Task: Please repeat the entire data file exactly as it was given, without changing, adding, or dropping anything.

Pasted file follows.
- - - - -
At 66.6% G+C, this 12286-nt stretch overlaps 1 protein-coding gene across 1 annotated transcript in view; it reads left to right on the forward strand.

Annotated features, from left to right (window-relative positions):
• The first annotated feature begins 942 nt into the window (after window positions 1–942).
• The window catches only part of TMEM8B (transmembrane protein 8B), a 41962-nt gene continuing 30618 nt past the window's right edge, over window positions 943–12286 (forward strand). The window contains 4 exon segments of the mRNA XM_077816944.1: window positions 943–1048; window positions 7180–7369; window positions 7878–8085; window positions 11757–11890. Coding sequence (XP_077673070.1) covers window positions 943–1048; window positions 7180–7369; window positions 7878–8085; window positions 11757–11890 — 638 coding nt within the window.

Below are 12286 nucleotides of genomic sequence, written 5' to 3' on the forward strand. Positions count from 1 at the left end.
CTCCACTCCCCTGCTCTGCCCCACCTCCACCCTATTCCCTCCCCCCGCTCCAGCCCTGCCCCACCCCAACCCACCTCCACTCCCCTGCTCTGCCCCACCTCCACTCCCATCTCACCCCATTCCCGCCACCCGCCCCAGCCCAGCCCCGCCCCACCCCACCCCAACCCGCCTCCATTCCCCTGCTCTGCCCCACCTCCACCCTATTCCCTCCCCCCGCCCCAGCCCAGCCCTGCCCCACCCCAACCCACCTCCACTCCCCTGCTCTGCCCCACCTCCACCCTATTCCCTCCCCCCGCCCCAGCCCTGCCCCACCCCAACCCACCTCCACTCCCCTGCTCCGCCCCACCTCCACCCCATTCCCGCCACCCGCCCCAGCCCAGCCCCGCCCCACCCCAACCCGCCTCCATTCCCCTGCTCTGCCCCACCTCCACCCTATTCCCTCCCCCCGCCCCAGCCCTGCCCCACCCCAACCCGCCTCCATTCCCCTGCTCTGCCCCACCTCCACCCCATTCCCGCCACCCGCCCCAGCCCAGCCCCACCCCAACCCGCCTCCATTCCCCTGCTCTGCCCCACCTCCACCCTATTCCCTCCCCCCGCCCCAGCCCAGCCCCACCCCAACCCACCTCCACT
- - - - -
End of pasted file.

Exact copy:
At 66.6% G+C, this 12286-nt stretch overlaps 1 protein-coding gene across 1 annotated transcript in view; it reads left to right on the forward strand.

Annotated features, from left to right (window-relative positions):
• The first annotated feature begins 942 nt into the window (after window positions 1–942).
• The window catches only part of TMEM8B (transmembrane protein 8B), a 41962-nt gene continuing 30618 nt past the window's right edge, over window positions 943–12286 (forward strand). The window contains 4 exon segments of the mRNA XM_077816944.1: window positions 943–1048; window positions 7180–7369; window positions 7878–8085; window positions 11757–11890. Coding sequence (XP_077673070.1) covers window positions 943–1048; window positions 7180–7369; window positions 7878–8085; window positions 11757–11890 — 638 coding nt within the window.

Below are 12286 nucleotides of genomic sequence, written 5' to 3' on the forward strand. Positions count from 1 at the left end.
CTCCACTCCCCTGCTCTGCCCCACCTCCACCCTATTCCCTCCCCCCGCTCCAGCCCTGCCCCACCCCAACCCACCTCCACTCCCCTGCTCTGCCCCACCTCCACTCCCATCTCACCCCATTCCCGCCACCCGCCCCAGCCCAGCCCCGCCCCACCCCACCCCAACCCGCCTCCATTCCCCTGCTCTGCCCCACCTCCACCCTATTCCCTCCCCCCGCCCCAGCCCAGCCCTGCCCCACCCCAACCCACCTCCACTCCCCTGCTCTGCCCCACCTCCACCCTATTCCCTCCCCCCGCCCCAGCCCTGCCCCACCCCAACCCACCTCCACTCCCCTGCTCCGCCCCACCTCCACCCCATTCCCGCCACCCGCCCCAGCCCAGCCCCGCCCCACCCCAACCCGCCTCCATTCCCCTGCTCTGCCCCACCTCCACCCTATTCCCTCCCCCCGCCCCAGCCCTGCCCCACCCCAACCCGCCTCCATTCCCCTGCTCTGCCCCACCTCCACCCCATTCCCGCCACCCGCCCCAGCCCAGCCCCACCCCAACCCGCCTCCATTCCCCTGCTCTGCCCCACCTCCACCCTATTCCCTCCCCCCGCCCCAGCCCAGCCCCACCCCAACCCACCTCCACT